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March 03, 2020 Shade, Godot : basic inventory functionality
Picking up items / using items from the inventory.

Note : Godot 3.2.

In a previous post, I already talked about interacting with game items in 3d (mouse picking and ray casting). In this post, I'll talk a bit about various things to do with the inventory.

I created a two-part (temp) inventory gui to try and figure out the code. The inventory doesn't look pretty, but it's functional. And that's all I need for now.

Inventory : buttons. The top part of the inventory is always visible. It has a menu button (top right) and 3 small buttons to open and close the gridpanels where pickups of different types are stored (for now : books/scrolls, magical items, and all other items).
The big circle in the middle is the (not yet functional) compass (that I think all puzzle point&click games should have !).

Inventory : panels and detail info. The bottom part of the inventory gui can be hidden in-game. It consists of a 'detail view' area where a larger image of the selected item is shown, together with a short description.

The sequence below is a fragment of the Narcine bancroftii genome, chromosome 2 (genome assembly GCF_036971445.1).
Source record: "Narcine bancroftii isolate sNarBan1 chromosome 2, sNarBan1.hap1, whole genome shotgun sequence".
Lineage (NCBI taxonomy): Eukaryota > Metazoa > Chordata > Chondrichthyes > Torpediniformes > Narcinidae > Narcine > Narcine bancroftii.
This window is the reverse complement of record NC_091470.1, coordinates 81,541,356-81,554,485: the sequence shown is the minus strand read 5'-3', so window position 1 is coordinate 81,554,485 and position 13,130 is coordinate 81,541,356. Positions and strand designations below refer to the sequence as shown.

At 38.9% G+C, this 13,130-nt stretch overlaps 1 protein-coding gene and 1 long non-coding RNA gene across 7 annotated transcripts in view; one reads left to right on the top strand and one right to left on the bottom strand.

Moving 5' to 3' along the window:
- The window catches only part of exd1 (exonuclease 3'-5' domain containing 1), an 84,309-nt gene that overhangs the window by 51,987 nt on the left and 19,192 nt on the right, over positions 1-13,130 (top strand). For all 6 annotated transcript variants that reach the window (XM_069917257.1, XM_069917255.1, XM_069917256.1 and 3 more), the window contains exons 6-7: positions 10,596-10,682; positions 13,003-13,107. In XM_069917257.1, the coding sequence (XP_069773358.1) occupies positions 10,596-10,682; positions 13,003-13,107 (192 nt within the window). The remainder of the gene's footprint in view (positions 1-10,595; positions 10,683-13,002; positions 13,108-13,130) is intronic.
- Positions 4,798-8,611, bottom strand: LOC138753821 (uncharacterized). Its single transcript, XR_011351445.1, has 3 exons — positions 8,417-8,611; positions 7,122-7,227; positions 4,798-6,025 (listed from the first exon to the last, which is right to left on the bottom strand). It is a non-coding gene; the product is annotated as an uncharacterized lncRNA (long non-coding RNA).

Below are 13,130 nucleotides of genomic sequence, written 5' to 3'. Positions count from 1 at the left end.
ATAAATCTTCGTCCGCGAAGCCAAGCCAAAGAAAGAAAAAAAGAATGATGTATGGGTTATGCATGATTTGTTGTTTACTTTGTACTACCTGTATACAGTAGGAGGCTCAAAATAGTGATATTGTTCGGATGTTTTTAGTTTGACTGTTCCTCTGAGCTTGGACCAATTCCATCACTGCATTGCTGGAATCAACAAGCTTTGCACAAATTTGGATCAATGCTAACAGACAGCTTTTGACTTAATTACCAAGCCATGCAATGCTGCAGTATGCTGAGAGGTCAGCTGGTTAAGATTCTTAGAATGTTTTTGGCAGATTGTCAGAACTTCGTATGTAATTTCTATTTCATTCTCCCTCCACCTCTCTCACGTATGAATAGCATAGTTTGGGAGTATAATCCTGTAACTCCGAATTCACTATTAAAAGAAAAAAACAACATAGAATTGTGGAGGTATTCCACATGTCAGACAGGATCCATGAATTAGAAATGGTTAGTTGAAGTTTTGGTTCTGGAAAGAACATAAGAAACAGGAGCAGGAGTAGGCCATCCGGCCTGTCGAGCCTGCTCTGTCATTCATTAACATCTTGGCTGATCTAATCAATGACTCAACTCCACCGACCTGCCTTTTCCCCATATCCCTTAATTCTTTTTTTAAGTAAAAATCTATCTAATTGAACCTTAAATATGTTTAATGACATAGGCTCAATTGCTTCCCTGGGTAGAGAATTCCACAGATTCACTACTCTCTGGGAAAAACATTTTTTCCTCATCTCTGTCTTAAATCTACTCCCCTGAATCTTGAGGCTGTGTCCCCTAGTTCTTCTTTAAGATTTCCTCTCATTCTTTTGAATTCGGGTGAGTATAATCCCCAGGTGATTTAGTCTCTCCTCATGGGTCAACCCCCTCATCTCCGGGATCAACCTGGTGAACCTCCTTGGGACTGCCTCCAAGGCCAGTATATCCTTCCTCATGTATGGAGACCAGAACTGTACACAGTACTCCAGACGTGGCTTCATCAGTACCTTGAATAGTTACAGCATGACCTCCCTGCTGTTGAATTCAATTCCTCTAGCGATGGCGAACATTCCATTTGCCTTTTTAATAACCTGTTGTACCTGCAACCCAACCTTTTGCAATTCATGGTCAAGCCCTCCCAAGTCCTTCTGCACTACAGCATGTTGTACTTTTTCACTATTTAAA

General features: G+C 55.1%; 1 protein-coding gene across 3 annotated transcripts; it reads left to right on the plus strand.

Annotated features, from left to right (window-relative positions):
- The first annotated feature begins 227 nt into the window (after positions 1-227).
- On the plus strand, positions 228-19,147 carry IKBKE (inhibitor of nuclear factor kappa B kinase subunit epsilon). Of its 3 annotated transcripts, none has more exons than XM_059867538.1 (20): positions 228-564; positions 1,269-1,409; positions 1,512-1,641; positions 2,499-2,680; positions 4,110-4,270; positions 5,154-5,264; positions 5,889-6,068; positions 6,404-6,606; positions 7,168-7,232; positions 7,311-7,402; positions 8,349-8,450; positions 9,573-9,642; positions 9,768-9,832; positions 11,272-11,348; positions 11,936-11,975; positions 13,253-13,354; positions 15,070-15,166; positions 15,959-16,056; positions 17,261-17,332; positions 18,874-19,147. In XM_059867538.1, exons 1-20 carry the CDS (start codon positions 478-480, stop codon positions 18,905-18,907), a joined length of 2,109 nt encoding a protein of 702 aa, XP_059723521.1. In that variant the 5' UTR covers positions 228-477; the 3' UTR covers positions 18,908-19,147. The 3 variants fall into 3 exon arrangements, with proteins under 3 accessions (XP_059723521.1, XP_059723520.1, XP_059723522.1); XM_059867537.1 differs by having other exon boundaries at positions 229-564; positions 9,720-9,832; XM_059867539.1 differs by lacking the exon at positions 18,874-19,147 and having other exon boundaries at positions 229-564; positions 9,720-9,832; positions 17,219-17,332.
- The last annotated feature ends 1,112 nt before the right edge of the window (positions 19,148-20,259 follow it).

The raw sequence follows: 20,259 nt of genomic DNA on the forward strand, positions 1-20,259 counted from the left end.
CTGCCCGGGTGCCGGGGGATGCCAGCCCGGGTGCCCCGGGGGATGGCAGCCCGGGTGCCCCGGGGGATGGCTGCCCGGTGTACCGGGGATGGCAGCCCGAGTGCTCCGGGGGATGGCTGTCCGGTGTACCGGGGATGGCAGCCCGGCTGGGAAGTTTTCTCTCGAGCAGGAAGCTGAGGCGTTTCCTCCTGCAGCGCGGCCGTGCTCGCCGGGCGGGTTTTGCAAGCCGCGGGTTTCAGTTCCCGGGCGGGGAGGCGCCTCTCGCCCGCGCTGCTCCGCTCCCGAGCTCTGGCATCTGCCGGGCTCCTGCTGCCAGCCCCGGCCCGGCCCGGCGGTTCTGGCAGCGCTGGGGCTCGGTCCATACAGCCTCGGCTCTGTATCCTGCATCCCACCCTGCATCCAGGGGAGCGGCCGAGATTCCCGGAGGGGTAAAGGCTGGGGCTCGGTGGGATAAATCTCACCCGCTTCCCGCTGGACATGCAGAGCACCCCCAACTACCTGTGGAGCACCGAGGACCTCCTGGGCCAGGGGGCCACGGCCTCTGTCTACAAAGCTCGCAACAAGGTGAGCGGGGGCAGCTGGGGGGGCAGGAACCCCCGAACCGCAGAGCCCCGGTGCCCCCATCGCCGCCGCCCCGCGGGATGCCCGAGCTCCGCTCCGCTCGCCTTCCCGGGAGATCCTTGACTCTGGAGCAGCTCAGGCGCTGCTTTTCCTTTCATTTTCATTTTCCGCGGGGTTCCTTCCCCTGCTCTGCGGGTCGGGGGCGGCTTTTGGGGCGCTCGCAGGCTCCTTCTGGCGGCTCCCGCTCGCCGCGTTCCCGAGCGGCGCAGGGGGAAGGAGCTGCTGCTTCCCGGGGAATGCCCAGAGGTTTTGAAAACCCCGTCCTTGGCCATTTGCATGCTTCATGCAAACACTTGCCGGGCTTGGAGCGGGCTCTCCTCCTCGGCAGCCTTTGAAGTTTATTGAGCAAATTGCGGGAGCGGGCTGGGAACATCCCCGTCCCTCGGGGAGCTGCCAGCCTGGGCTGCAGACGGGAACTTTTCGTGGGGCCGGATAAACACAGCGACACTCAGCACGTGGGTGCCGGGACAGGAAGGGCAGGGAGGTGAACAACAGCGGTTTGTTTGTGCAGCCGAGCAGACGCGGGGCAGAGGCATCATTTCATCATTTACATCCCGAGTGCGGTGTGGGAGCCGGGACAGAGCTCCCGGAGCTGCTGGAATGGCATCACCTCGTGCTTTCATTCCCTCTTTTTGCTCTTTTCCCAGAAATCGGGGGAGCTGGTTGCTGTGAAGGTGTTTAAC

I haven't been able to decide yet if that's what I want, or if I prefer a fullscreen popup instead (as in my previous game) ...

The 3 gridpanels have 10 empty slots each. At most 1 gridpanel is visible at any given time.
If the player picks up an item when the gridpanel is full, a new row of empty cells is automatically added. If the player uses an item, these extra rows are automatically removed, until the panel has 10 cells again.


This little demo shows the interplay between pickups (PU), inventory, and interactables (IA) :

Chest (an interactable) :
The hotspot (HS) that detects the presence of the yellow key, is activated only when the player is close enough to the chest ( 'Interacting with game items in 3d'). This is indicated by a change in the mouse cursor icon ('question mark' appears). Once the yellow key is in place, the HS is no longer active.

Key (a pickup) :
Pickups are set up just like interactables. They have only one hotspot, which lets them react to mouse clicks. A mouse click changes the animation from 'default' to 'invisible'. An appropriate icon is shown in one of the 3 inventory panels.

Inventory :
Selecting an item in the gridpanel brings up detail information (image and description). An item in the inventory can be dragged into the game world (notice the change in mouse cursor). 'Used' pickups disappear from the inventory.

How it's done.

Inventory : scenetree (1/3). Assembling the GUI took a bit of experimenting, but this is the general structure I settled on.

'Items', 'books', and 'magic' are ScrollContainers.
Or rather, they are instances of a custom node ('scroll_grid') based on the built-in ScrollContainer node.

A scroll_grid has 10 instances of another custom node, called 'grid_cell'.

Inventory : scenetree (2/3). Inventory : scenetree (3/3).
Inventory gui structure.

A grid_cell is a rather simple thing. It knows if it has its 'item' texture set (picked something up) or if it's an empty cell. Non-empty cells can be clicked ; this sends a signal to the inventory script.